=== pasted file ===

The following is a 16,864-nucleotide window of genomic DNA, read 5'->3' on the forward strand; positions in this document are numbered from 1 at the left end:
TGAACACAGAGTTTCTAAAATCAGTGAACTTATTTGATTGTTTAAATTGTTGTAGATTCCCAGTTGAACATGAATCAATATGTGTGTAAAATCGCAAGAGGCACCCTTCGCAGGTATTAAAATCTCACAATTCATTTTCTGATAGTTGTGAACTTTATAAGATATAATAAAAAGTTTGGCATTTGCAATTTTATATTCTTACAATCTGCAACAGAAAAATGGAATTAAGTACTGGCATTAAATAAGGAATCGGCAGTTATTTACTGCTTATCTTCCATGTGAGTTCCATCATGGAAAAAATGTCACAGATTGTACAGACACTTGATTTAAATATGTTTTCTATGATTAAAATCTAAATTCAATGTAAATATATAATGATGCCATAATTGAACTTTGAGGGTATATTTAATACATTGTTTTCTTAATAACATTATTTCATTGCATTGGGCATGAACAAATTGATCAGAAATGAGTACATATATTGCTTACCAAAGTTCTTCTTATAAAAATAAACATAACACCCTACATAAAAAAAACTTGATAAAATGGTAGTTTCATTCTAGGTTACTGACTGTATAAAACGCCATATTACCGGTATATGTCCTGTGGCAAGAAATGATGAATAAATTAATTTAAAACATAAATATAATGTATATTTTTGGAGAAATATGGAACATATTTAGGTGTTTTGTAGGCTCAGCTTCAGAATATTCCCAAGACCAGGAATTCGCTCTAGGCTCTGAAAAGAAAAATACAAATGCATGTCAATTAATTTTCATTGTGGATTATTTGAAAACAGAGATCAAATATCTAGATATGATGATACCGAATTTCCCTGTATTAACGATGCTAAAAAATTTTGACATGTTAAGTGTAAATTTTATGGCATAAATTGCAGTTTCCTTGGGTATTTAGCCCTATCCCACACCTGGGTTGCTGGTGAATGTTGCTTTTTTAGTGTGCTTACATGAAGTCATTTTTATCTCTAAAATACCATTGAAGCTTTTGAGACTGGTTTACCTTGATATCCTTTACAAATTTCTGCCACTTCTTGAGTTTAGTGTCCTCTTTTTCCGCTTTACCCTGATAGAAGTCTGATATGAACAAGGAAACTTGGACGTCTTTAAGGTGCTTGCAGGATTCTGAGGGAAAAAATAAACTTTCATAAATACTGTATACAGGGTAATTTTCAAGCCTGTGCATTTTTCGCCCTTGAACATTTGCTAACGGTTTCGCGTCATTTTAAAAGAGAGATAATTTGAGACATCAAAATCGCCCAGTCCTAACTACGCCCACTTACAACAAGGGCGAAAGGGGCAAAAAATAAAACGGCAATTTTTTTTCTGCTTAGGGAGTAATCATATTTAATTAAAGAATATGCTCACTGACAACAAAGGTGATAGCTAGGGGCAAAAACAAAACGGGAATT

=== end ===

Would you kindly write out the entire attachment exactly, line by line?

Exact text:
The following is a 16,864-nucleotide window of genomic DNA, read 5'->3' on the forward strand; positions in this document are numbered from 1 at the left end:
TGAACACAGAGTTTCTAAAATCAGTGAACTTATTTGATTGTTTAAATTGTTGTAGATTCCCAGTTGAACATGAATCAATATGTGTGTAAAATCGCAAGAGGCACCCTTCGCAGGTATTAAAATCTCACAATTCATTTTCTGATAGTTGTGAACTTTATAAGATATAATAAAAAGTTTGGCATTTGCAATTTTATATTCTTACAATCTGCAACAGAAAAATGGAATTAAGTACTGGCATTAAATAAGGAATCGGCAGTTATTTACTGCTTATCTTCCATGTGAGTTCCATCATGGAAAAAATGTCACAGATTGTACAGACACTTGATTTAAATATGTTTTCTATGATTAAAATCTAAATTCAATGTAAATATATAATGATGCCATAATTGAACTTTGAGGGTATATTTAATACATTGTTTTCTTAATAACATTATTTCATTGCATTGGGCATGAACAAATTGATCAGAAATGAGTACATATATTGCTTACCAAAGTTCTTCTTATAAAAATAAACATAACACCCTACATAAAAAAAACTTGATAAAATGGTAGTTTCATTCTAGGTTACTGACTGTATAAAACGCCATATTACCGGTATATGTCCTGTGGCAAGAAATGATGAATAAATTAATTTAAAACATAAATATAATGTATATTTTTGGAGAAATATGGAACATATTTAGGTGTTTTGTAGGCTCAGCTTCAGAATATTCCCAAGACCAGGAATTCGCTCTAGGCTCTGAAAAGAAAAATACAAATGCATGTCAATTAATTTTCATTGTGGATTATTTGAAAACAGAGATCAAATATCTAGATATGATGATACCGAATTTCCCTGTATTAACGATGCTAAAAAATTTTGACATGTTAAGTGTAAATTTTATGGCATAAATTGCAGTTTCCTTGGGTATTTAGCCCTATCCCACACCTGGGTTGCTGGTGAATGTTGCTTTTTTAGTGTGCTTACATGAAGTCATTTTTATCTCTAAAATACCATTGAAGCTTTTGAGACTGGTTTACCTTGATATCCTTTACAAATTTCTGCCACTTCTTGAGTTTAGTGTCCTCTTTTTCCGCTTTACCCTGATAGAAGTCTGATATGAACAAGGAAACTTGGACGTCTTTAAGGTGCTTGCAGGATTCTGAGGGAAAAAATAAACTTTCATAAATACTGTATACAGGGTAATTTTCAAGCCTGTGCATTTTTCGCCCTTGAACATTTGCTAACGGTTTCGCGTCATTTTAAAAGAGAGATAATTTGAGACATCAAAATCGCCCAGTCCTAACTACGCCCACTTACAACAAGGGCGAAAGGGGCAAAAAATAAAACGGCAATTTTTTTTCTGCTTAGGGAGTAATCATATTTAATTAAAGAATATGCTCACTGACAACAAAGGTGATAGCTAGGGGCAAAAACAAAACGGGAATT